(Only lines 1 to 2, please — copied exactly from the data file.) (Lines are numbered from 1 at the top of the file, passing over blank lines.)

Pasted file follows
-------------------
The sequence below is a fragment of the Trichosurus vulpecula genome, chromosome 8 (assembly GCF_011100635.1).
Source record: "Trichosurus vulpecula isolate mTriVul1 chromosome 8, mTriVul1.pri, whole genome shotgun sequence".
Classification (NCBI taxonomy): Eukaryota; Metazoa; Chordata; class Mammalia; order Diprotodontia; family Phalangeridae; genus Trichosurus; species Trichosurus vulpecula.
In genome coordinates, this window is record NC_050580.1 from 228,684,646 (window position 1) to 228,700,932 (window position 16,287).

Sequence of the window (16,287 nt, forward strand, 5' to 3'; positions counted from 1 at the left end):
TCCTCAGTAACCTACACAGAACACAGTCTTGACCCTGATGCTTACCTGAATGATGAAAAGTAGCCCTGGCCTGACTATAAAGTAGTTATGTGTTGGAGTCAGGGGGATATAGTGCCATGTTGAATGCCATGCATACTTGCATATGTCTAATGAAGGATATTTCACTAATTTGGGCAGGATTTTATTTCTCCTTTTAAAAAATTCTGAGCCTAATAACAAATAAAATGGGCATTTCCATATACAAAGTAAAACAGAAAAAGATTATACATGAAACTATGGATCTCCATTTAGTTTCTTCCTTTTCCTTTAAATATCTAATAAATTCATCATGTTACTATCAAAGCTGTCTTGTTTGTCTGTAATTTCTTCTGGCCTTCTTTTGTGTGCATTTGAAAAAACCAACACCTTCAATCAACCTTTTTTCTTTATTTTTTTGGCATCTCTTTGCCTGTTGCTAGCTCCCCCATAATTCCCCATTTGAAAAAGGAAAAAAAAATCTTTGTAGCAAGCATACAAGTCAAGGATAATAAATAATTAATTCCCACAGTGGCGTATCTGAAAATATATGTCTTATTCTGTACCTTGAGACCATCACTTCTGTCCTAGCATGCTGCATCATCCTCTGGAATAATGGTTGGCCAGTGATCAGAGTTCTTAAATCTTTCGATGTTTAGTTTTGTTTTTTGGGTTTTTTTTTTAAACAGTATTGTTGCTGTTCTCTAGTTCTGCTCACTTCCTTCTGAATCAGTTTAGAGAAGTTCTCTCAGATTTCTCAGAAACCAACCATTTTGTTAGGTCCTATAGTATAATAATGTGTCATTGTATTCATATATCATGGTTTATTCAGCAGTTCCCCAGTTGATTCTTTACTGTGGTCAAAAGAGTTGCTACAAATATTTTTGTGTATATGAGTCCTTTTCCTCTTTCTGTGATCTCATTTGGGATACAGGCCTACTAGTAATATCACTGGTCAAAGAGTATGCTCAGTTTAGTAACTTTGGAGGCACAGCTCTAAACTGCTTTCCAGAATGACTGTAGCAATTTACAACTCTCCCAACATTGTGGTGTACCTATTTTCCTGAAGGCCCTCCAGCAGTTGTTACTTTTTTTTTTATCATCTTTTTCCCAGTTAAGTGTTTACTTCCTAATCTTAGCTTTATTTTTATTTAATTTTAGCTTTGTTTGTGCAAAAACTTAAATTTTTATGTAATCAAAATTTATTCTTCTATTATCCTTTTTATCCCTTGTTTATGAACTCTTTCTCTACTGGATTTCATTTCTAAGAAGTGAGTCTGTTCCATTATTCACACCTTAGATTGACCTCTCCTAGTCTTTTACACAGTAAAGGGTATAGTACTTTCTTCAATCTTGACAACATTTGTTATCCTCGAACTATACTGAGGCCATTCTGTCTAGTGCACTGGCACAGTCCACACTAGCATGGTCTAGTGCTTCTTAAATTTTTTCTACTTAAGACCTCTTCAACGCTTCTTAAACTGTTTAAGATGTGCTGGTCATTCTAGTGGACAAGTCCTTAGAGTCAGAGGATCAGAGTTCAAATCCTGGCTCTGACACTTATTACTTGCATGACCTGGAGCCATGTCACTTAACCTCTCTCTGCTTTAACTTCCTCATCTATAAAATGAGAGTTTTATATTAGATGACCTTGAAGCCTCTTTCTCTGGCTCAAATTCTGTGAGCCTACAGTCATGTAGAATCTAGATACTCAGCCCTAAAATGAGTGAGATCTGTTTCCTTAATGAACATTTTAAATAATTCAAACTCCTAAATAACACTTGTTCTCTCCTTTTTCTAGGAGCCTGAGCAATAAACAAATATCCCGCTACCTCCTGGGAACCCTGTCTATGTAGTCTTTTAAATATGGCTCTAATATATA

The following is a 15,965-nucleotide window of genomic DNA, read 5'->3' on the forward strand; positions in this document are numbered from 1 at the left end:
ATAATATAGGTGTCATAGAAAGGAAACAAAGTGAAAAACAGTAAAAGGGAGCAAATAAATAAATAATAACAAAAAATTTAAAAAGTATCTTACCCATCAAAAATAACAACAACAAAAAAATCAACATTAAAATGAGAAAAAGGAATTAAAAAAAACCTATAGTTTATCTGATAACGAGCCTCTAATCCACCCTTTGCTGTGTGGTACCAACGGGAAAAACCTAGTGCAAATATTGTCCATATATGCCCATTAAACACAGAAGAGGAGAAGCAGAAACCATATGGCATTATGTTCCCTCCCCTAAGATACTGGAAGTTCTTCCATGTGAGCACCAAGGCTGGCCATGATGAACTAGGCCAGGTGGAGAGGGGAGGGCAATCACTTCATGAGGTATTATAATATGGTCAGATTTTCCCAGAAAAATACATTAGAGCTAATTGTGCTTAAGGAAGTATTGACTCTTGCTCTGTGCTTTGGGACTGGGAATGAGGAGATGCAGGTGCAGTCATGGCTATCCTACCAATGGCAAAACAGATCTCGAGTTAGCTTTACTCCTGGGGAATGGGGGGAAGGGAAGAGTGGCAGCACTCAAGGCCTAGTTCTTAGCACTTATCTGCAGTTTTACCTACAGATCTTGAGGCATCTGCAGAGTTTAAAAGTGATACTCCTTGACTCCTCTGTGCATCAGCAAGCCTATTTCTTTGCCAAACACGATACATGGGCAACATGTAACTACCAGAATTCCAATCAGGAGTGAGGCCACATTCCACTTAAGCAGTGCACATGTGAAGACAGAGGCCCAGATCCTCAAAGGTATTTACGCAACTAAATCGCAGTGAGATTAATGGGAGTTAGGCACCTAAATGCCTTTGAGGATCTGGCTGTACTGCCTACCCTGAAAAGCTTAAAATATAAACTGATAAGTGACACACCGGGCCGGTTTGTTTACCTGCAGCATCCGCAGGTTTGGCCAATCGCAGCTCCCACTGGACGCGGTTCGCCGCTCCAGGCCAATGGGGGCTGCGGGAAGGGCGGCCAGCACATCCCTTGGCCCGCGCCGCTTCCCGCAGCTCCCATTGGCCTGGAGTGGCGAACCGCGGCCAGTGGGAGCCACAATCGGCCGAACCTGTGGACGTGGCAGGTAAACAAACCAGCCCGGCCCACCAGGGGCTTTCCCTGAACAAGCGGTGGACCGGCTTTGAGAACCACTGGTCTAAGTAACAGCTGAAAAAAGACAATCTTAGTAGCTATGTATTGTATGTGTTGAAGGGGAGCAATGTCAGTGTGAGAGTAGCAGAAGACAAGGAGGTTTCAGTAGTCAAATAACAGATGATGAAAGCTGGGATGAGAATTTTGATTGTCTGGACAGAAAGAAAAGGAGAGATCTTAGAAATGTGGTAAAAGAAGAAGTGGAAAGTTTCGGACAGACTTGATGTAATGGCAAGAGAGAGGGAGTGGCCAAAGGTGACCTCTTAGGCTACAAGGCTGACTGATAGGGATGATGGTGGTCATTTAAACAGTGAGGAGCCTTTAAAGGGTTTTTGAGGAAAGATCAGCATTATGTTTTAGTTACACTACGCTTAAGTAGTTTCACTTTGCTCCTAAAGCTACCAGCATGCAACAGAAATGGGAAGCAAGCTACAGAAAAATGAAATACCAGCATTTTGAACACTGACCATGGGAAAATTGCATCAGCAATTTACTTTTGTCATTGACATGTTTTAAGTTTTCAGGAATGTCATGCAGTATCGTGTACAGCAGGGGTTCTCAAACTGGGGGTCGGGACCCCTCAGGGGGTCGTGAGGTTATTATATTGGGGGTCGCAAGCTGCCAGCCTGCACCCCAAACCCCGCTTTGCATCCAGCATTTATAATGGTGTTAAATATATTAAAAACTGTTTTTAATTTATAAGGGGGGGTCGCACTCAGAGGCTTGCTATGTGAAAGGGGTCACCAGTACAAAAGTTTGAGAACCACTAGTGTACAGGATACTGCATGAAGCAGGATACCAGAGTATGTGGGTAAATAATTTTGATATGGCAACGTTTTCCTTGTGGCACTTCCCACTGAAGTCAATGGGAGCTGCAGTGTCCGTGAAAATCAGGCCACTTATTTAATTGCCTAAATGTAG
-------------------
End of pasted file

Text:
The sequence below is a fragment of the Trichosurus vulpecula genome, chromosome 8 (assembly GCF_011100635.1).
Source record: "Trichosurus vulpecula isolate mTriVul1 chromosome 8, mTriVul1.pri, whole genome shotgun sequence".